The English porcelain industry began with the 1745 discovery of kaolinite, or “china clay,” at Tregonning Hill, Cornwall. By the early 19th century, the Cornish deposits were the largest known to the world. By 1910, Cornwall was producing 50 percent of the world’s china clay. The mines produced a million metric tons of clay each year, exporting 75 percent of it. Domestically, the clay was used to produce Wedgwood, Spode, and Minton china.
Prior to the discovery of a U.K. source for the clay, the earthenware and stoneware made by the British pottery industry was prone to cracking, often when exposed to temperature changes. The addition of kaolinite produced porcelain that was both more delicate and more durable. Today, some of the U.K. deposits are still being mined, but many others have been abandoned in favor of other sources of clay, mainly from Brazil.
The image above shows the clay pits northwest of St Austell. It was acquired by the Advanced Spaceborne Thermal Emission and Reflection Radiometer (ASTER) aboard the Terra satellite on September 10, 2014. Note that the image is synthetic natural color, combining several different spectral ranges to simulate the look of natural color. Some colors may appear slightly brighter than they would in an aerial photograph.
Clay mining left significant marks on the English landscape. Rain has since collected in many of the abandoned pits, forming ponds of various shades of blue (dependent on the amount of suspended clay minerals). Also, each ton of clay extracted from the ground resulted in multiple tons of waste products, which were piled in spoil tips. These pyramid-shaped mounds still dot the skyline and are sometimes called the Cornish Alps.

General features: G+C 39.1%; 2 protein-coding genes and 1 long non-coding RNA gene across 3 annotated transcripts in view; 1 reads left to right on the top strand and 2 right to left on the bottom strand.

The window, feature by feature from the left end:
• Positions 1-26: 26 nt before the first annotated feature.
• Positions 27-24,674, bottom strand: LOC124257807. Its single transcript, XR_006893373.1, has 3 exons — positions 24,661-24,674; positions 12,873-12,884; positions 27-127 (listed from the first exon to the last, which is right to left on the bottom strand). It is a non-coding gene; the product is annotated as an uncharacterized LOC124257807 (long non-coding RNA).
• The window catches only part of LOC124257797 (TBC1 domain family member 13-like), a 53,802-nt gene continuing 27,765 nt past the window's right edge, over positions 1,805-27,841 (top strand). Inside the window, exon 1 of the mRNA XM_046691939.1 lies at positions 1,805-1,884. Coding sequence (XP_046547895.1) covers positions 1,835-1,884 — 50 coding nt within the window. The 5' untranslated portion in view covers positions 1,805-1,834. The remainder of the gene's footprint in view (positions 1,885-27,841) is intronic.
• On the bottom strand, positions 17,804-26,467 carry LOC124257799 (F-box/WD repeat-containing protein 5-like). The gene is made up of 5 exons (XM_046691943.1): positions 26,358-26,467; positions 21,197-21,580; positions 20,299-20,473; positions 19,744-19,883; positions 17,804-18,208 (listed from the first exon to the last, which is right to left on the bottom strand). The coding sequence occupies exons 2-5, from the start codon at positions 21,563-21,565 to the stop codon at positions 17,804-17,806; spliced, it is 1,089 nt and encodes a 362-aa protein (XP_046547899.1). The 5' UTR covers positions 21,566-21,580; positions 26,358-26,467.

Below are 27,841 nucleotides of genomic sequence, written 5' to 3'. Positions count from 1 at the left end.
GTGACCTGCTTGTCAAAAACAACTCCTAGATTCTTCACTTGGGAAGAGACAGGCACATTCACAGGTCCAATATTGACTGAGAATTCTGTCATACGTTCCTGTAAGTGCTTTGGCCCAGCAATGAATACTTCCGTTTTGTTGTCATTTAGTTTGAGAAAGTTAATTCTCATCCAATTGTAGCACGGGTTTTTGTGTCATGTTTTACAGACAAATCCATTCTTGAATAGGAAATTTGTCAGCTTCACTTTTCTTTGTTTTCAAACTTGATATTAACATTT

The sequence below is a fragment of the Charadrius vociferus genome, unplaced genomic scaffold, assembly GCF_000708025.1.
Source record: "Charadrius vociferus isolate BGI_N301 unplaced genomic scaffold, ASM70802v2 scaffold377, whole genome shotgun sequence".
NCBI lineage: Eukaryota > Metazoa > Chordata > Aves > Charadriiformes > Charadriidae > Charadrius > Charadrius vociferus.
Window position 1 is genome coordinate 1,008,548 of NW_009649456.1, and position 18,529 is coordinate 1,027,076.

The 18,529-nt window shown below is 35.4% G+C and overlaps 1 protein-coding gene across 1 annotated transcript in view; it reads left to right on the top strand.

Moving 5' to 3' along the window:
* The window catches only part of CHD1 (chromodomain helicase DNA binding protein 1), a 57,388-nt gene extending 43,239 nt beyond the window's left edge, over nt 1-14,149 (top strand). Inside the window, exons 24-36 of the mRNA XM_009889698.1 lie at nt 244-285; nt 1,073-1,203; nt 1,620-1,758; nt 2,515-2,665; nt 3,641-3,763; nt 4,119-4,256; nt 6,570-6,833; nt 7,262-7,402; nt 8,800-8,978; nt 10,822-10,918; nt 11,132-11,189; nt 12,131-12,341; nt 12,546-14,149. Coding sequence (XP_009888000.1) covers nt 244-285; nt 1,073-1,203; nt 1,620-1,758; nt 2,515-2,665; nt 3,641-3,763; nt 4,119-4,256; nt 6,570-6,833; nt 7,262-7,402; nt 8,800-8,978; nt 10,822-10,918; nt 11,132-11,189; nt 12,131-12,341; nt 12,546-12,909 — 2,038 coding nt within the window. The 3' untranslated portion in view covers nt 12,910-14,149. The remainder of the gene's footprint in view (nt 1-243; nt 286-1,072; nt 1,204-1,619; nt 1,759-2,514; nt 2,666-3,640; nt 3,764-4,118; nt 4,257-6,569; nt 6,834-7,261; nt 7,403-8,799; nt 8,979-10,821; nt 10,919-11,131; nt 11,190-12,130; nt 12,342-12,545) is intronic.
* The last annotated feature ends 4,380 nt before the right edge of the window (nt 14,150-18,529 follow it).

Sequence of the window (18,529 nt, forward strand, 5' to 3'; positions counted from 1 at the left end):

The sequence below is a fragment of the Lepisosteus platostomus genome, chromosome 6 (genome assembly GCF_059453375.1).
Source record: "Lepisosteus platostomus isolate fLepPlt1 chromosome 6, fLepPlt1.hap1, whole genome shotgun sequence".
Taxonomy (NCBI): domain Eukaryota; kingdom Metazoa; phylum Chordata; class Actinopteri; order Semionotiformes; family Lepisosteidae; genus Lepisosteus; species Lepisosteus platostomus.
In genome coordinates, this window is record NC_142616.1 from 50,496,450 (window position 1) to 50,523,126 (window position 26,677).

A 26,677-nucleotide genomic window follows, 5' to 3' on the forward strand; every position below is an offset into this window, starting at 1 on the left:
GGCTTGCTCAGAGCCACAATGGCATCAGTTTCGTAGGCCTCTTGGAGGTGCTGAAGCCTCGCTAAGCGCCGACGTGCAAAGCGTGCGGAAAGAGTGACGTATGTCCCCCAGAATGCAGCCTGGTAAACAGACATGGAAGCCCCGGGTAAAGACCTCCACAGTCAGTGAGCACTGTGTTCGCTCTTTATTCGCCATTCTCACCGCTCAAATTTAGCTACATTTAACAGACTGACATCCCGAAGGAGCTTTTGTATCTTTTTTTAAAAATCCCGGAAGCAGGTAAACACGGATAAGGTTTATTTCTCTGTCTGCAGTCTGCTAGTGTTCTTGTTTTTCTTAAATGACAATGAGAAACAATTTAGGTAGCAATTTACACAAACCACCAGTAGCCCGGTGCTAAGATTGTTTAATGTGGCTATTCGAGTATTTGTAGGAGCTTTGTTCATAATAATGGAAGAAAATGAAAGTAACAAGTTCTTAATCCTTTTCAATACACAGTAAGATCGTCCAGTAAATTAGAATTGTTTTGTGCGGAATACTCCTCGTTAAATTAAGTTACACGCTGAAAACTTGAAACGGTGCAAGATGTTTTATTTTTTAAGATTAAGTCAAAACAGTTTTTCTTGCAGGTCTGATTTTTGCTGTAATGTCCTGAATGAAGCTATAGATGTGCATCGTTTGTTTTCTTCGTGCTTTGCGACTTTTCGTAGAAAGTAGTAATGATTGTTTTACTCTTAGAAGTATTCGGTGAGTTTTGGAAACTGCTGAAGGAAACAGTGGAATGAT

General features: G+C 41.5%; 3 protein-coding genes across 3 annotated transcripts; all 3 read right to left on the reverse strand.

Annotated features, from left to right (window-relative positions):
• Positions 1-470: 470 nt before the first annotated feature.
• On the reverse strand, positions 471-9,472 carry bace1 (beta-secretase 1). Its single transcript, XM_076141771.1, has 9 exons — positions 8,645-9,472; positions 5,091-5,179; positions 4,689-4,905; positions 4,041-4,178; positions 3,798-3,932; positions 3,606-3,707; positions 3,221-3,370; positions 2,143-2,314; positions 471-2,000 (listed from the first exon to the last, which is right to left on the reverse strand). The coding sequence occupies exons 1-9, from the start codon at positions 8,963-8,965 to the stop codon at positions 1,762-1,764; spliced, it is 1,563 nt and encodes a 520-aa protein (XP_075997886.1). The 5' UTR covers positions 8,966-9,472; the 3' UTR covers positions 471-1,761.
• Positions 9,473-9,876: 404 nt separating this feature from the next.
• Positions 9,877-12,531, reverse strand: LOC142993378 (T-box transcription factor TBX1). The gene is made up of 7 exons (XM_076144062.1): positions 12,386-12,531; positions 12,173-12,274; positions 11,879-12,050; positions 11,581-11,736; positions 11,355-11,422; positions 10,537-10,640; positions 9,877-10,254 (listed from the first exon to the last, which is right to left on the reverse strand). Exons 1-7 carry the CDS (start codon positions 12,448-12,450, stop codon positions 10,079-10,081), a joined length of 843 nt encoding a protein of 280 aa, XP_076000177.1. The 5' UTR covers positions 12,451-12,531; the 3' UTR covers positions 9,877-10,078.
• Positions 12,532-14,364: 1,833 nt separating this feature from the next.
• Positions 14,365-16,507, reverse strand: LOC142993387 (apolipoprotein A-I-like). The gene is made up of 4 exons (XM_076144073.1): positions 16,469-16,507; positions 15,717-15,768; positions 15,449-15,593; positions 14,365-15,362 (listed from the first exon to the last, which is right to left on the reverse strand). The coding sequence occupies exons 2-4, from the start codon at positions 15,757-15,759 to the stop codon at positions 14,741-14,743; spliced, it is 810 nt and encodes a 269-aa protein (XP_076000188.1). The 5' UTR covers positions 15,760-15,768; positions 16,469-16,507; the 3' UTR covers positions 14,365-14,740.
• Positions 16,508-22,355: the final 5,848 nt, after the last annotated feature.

Cornwall’s clay deposits owe their existence to the weathering and alteration of granites that are rich in feldspar and mica and low in iron minerals, giving the clay a white color desirable for porcelain. The granites formed when magma intruded into the crust about 280 million years ago during the assembly of the supercontinent Pangea. This process also produced the ores of tin, copper, lead, zinc, and tungsten that have made Cornwall a mining center for centuries.
Much of the geology of southwestern England was deciphered in the late 1800s and early 1900s by William A.E. Ussher, a descendant of the Irish Archbishop James Ussher. The earlier Ussher is known for his dubious 1650 declaration, based on a biblical chronology, that Earth was roughly 6,000 years old, having been created on the morning of October 23, 4004 B.C.E.
The Ussher Society, founded in 1962 to promote the study of geology and geomorphology in southwest England, was named after William Ussher to honor his contributions in establishing the stratigraphical succession of the rocks in Devon and Cornwall. He found that much of the rock was formed during the Devonian, Carboniferous, Permian, and Triassic periods between 420 million and 200 million years ago.
Image courtesy of NASA/METI/AIST/Japan Space Systems, and the U.S./Japan ASTER Science Team. Story by Sara E. Pratt.